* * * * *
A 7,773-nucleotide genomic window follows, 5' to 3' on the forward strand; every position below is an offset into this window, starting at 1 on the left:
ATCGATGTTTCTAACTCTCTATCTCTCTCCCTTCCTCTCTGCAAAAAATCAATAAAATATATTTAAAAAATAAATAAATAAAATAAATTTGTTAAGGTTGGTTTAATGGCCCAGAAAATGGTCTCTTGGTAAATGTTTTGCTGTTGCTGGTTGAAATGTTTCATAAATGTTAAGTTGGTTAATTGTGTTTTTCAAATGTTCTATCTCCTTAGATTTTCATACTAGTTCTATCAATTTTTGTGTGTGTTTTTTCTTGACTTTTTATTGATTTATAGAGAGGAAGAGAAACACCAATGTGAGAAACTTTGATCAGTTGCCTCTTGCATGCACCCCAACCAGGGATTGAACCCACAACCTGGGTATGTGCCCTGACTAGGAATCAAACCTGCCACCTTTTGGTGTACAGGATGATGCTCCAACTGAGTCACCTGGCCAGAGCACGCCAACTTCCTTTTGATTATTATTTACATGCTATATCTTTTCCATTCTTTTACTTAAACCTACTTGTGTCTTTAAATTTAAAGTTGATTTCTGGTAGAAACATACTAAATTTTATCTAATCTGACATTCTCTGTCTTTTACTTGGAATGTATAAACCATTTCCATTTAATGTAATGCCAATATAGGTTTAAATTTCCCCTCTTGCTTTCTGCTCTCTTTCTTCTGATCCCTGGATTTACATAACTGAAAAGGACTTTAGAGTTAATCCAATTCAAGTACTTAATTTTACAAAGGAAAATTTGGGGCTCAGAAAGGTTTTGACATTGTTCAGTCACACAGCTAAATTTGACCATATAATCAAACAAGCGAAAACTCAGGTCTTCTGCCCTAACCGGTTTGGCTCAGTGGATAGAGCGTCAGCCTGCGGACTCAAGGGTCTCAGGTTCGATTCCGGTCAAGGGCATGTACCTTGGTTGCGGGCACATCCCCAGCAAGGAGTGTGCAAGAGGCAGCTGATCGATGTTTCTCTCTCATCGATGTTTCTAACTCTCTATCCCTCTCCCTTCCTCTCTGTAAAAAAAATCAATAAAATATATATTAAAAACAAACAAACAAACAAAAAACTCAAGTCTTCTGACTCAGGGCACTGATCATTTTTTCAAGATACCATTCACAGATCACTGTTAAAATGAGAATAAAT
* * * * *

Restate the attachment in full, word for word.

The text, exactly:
A 7,773-nucleotide genomic window follows, 5' to 3' on the forward strand; every position below is an offset into this window, starting at 1 on the left:
ATCGATGTTTCTAACTCTCTATCTCTCTCCCTTCCTCTCTGCAAAAAATCAATAAAATATATTTAAAAAATAAATAAATAAAATAAATTTGTTAAGGTTGGTTTAATGGCCCAGAAAATGGTCTCTTGGTAAATGTTTTGCTGTTGCTGGTTGAAATGTTTCATAAATGTTAAGTTGGTTAATTGTGTTTTTCAAATGTTCTATCTCCTTAGATTTTCATACTAGTTCTATCAATTTTTGTGTGTGTTTTTTCTTGACTTTTTATTGATTTATAGAGAGGAAGAGAAACACCAATGTGAGAAACTTTGATCAGTTGCCTCTTGCATGCACCCCAACCAGGGATTGAACCCACAACCTGGGTATGTGCCCTGACTAGGAATCAAACCTGCCACCTTTTGGTGTACAGGATGATGCTCCAACTGAGTCACCTGGCCAGAGCACGCCAACTTCCTTTTGATTATTATTTACATGCTATATCTTTTCCATTCTTTTACTTAAACCTACTTGTGTCTTTAAATTTAAAGTTGATTTCTGGTAGAAACATACTAAATTTTATCTAATCTGACATTCTCTGTCTTTTACTTGGAATGTATAAACCATTTCCATTTAATGTAATGCCAATATAGGTTTAAATTTCCCCTCTTGCTTTCTGCTCTCTTTCTTCTGATCCCTGGATTTACATAACTGAAAAGGACTTTAGAGTTAATCCAATTCAAGTACTTAATTTTACAAAGGAAAATTTGGGGCTCAGAAAGGTTTTGACATTGTTCAGTCACACAGCTAAATTTGACCATATAATCAAACAAGCGAAAACTCAGGTCTTCTGCCCTAACCGGTTTGGCTCAGTGGATAGAGCGTCAGCCTGCGGACTCAAGGGTCTCAGGTTCGATTCCGGTCAAGGGCATGTACCTTGGTTGCGGGCACATCCCCAGCAAGGAGTGTGCAAGAGGCAGCTGATCGATGTTTCTCTCTCATCGATGTTTCTAACTCTCTATCCCTCTCCCTTCCTCTCTGTAAAAAAAATCAATAAAATATATATTAAAAACAAACAAACAAACAAAAAACTCAAGTCTTCTGACTCAGGGCACTGATCATTTTTTCAAGATACCATTCACAGATCACTGTTAAAATGAGAATAAAT